Behavior vs. behaviour is one of plenty words that are spelled differently in American English than in UK English. It’s part of a pattern that reaches across the majority of words with the same ending, like flavor/flavour color/colour, labor/labour, and so on. Which spelling is “accurate” depends on where your desired audience is located.
The French influence
Every English school-aged child learns the exact date of the Battle of Hastings when William the Conqueror conquered England and started the Norman dynasty. The Normans had an extensive history in France, and from William’s time, French was the language of the English court. Different linguists have estimated that between one and two-thirds of English words originally came from French. Many of them can still be simply recognized by their endings; try to pronounce words ending in
-ment, -age, -tion, or even -ain in a “French-sounding” manner, and you will have a better idea of how this came about. Common French phrases such as bonjour (good day) or au secour! (help!) illustrate the ending -our in such English words as honour, behaviour, and humour.
Setting American and British standards
This is being written in a grammar program set to American English, so it has tried autocorrecting those three words a couple of times. So why does American spelling differ? For a lot of the history of reading and writing, there weren’t any set rules for spelling, and different scribes wrote the words how they heard them. One scribe might hear “neighbor,” another might hear “neighbour.” Efforts began in the eighteenth and nineteenth centuries to standardize spellings. Working in England, Samuel Johnson published his dictionary in 1755, setting forth the “British Standard,” and commonly favored the Old French endings, in honor of the words’ French origins.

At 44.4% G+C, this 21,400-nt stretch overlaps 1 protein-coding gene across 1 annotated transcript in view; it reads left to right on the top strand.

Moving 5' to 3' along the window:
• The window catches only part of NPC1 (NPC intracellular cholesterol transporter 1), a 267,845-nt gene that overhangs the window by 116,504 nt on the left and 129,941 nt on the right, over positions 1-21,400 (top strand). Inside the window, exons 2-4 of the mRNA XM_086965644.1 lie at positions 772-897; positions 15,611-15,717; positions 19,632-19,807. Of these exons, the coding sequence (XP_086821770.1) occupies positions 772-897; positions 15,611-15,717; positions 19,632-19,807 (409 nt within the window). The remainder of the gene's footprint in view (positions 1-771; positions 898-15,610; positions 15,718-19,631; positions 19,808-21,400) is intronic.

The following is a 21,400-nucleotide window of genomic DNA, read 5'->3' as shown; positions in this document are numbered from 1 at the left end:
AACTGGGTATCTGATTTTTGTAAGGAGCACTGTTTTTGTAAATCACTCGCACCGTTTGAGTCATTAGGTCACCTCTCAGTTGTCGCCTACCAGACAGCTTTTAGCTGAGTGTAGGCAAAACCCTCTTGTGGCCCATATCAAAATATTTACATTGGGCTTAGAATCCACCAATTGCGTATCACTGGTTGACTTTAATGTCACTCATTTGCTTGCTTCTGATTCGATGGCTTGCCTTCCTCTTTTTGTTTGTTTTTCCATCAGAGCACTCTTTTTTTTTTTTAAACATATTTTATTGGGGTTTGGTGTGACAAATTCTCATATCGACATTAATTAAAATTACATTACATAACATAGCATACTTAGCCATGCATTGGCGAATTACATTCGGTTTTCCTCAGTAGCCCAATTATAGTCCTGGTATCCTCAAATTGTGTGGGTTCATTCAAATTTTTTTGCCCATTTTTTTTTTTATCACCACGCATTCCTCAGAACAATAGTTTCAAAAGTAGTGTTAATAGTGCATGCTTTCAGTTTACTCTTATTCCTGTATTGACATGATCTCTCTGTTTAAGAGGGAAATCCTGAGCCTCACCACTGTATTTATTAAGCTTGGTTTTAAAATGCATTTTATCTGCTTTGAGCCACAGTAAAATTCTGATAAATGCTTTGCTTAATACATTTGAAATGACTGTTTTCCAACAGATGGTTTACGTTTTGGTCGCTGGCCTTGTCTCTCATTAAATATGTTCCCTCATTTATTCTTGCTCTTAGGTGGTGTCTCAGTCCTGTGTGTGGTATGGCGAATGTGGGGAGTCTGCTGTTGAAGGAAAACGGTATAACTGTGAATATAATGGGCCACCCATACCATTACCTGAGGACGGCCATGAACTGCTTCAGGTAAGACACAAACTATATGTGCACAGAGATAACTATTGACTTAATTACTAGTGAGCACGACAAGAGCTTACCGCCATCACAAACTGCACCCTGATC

The “American Standard” came from Noah Webster, who published his dictionary in 1828 while using the -or ending, which Webster found more phonetically correct than -our. Webster’s Blue-Backed Speller was widely used in elementary schools, which resulted in whole generations of Americans learning to read using Webster’s standards of spelling. Even nowadays, American spelling stems from Webster’s Dictionary, and the updated version, called Merriam-Webster, is still upheld as the standard.
Choose your audience
The English-speaking world today is split between the United States of America, on one hand, and Great Britain and former colonies, on the other hand. Non-English-speaking countries may frequently use one spelling standard or the other, depending on whether or not they feel strongly influenced by the United States or the former British Empire. Choosing behavior vs. behaviour depends on where, and to whom one is writing. Is your targeted audience American? Use favor. British or a former colony? Use favour.
Related: Here is another article about British vs. American spelling